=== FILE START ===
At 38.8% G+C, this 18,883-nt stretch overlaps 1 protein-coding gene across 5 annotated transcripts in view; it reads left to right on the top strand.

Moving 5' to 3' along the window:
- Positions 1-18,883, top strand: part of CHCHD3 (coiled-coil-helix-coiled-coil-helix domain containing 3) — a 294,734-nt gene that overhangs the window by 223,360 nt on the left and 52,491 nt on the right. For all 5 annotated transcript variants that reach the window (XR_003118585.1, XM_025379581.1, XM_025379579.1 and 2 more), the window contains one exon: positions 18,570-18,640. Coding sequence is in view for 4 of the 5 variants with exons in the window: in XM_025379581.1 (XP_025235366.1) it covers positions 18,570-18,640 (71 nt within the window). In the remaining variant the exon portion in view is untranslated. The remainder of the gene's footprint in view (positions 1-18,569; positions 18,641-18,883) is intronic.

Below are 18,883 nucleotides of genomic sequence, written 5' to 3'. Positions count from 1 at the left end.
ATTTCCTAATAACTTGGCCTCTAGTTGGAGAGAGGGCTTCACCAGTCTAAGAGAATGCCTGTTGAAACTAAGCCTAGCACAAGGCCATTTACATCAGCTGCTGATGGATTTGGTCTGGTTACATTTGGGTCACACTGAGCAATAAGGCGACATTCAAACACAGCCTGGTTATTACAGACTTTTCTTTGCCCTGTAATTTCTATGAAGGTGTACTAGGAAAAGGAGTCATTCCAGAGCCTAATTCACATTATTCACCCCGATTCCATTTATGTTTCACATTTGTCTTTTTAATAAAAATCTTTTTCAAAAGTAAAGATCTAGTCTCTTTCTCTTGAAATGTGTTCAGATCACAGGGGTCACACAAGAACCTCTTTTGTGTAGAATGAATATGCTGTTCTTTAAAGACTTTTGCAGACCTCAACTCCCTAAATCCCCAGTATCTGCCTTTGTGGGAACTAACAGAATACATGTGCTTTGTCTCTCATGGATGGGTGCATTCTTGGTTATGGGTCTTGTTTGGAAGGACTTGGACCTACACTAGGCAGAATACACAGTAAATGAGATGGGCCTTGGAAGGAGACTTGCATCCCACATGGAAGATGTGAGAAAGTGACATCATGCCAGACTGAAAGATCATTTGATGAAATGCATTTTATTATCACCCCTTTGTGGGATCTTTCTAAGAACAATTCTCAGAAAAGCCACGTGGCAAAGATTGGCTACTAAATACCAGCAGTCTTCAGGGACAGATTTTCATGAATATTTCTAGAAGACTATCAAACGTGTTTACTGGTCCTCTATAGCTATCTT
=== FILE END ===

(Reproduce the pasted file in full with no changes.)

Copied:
At 38.8% G+C, this 18,883-nt stretch overlaps 1 protein-coding gene across 5 annotated transcripts in view; it reads left to right on the top strand.

Moving 5' to 3' along the window:
- Positions 1-18,883, top strand: part of CHCHD3 (coiled-coil-helix-coiled-coil-helix domain containing 3) — a 294,734-nt gene that overhangs the window by 223,360 nt on the left and 52,491 nt on the right. For all 5 annotated transcript variants that reach the window (XR_003118585.1, XM_025379581.1, XM_025379579.1 and 2 more), the window contains one exon: positions 18,570-18,640. Coding sequence is in view for 4 of the 5 variants with exons in the window: in XM_025379581.1 (XP_025235366.1) it covers positions 18,570-18,640 (71 nt within the window). In the remaining variant the exon portion in view is untranslated. The remainder of the gene's footprint in view (positions 1-18,569; positions 18,641-18,883) is intronic.

Below are 18,883 nucleotides of genomic sequence, written 5' to 3'. Positions count from 1 at the left end.
ATTTCCTAATAACTTGGCCTCTAGTTGGAGAGAGGGCTTCACCAGTCTAAGAGAATGCCTGTTGAAACTAAGCCTAGCACAAGGCCATTTACATCAGCTGCTGATGGATTTGGTCTGGTTACATTTGGGTCACACTGAGCAATAAGGCGACATTCAAACACAGCCTGGTTATTACAGACTTTTCTTTGCCCTGTAATTTCTATGAAGGTGTACTAGGAAAAGGAGTCATTCCAGAGCCTAATTCACATTATTCACCCCGATTCCATTTATGTTTCACATTTGTCTTTTTAATAAAAATCTTTTTCAAAAGTAAAGATCTAGTCTCTTTCTCTTGAAATGTGTTCAGATCACAGGGGTCACACAAGAACCTCTTTTGTGTAGAATGAATATGCTGTTCTTTAAAGACTTTTGCAGACCTCAACTCCCTAAATCCCCAGTATCTGCCTTTGTGGGAACTAACAGAATACATGTGCTTTGTCTCTCATGGATGGGTGCATTCTTGGTTATGGGTCTTGTTTGGAAGGACTTGGACCTACACTAGGCAGAATACACAGTAAATGAGATGGGCCTTGGAAGGAGACTTGCATCCCACATGGAAGATGTGAGAAAGTGACATCATGCCAGACTGAAAGATCATTTGATGAAATGCATTTTATTATCACCCCTTTGTGGGATCTTTCTAAGAACAATTCTCAGAAAAGCCACGTGGCAAAGATTGGCTACTAAATACCAGCAGTCTTCAGGGACAGATTTTCATGAATATTTCTAGAAGACTATCAAACGTGTTTACTGGTCCTCTATAGCTATCTT